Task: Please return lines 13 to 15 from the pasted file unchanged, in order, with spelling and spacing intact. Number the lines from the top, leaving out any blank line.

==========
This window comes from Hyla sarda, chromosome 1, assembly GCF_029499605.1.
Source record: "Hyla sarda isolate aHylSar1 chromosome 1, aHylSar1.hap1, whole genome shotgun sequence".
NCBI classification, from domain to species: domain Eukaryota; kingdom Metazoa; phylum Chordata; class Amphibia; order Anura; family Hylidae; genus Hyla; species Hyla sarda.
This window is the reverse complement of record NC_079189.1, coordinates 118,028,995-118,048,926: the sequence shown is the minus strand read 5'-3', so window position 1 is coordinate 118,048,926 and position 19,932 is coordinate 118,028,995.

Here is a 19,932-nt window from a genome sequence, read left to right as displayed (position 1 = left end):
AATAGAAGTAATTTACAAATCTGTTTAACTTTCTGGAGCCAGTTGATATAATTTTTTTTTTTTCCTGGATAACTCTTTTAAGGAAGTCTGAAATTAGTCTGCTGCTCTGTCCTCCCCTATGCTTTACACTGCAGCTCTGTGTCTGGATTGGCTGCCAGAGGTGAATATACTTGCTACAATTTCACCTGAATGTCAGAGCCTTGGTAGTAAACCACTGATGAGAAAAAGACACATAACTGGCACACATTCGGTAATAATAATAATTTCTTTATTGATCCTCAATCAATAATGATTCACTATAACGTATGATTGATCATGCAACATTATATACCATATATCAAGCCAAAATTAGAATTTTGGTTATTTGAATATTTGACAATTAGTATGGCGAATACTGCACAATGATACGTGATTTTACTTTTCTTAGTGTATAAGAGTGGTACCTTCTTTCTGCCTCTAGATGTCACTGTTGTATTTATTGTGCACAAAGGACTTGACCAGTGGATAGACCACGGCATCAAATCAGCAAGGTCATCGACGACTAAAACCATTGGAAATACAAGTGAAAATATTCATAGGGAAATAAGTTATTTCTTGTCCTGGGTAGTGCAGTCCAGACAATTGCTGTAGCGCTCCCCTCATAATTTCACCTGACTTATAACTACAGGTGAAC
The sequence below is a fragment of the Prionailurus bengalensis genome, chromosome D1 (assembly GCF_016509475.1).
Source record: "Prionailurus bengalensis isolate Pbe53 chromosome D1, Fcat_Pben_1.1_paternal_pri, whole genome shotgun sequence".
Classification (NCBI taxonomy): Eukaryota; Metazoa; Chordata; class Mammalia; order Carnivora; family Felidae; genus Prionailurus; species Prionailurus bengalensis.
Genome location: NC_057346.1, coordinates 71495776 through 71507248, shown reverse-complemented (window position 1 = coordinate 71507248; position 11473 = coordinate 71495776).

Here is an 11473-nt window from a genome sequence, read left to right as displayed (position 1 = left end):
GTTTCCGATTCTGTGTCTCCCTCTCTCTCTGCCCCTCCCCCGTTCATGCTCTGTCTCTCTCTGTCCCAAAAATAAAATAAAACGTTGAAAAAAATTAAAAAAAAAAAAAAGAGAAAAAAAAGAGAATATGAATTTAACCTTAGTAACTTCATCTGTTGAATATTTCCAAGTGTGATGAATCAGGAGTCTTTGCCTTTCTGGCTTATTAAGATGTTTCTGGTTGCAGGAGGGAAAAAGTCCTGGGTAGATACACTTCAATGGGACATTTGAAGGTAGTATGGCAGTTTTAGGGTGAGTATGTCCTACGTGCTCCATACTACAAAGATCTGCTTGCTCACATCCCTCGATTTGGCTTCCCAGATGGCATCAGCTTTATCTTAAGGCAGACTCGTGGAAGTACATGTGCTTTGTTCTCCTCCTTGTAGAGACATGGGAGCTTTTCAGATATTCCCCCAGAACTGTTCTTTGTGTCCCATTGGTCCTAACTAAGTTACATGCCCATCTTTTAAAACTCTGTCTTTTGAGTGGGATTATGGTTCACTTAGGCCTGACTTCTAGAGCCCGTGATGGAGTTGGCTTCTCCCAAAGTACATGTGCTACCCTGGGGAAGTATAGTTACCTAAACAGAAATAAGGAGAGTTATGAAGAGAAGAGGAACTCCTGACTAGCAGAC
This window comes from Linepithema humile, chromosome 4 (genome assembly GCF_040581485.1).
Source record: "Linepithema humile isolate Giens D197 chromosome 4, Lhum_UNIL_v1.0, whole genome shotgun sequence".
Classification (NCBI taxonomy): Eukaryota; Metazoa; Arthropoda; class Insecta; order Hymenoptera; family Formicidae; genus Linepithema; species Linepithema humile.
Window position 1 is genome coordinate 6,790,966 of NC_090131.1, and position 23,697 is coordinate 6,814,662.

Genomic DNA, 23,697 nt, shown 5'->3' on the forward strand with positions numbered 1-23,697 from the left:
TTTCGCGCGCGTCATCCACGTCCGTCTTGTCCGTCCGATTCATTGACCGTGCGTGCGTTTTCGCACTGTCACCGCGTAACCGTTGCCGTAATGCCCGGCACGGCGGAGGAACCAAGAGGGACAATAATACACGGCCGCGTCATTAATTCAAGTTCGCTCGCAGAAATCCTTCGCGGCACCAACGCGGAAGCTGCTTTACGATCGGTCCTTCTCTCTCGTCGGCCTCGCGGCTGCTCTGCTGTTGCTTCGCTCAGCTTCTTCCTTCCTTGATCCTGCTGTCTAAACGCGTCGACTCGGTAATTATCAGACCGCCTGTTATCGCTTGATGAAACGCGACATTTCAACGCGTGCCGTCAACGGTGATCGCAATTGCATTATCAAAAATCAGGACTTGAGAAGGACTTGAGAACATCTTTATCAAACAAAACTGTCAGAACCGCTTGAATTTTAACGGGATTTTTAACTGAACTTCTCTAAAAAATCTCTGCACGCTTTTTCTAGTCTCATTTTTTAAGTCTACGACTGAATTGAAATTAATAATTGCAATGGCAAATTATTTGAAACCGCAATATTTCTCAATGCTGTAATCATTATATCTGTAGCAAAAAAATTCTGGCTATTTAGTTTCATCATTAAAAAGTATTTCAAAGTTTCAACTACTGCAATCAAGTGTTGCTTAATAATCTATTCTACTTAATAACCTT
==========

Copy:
This window comes from Linepithema humile, chromosome 4 (genome assembly GCF_040581485.1).
Source record: "Linepithema humile isolate Giens D197 chromosome 4, Lhum_UNIL_v1.0, whole genome shotgun sequence".
Classification (NCBI taxonomy): Eukaryota; Metazoa; Arthropoda; class Insecta; order Hymenoptera; family Formicidae; genus Linepithema; species Linepithema humile.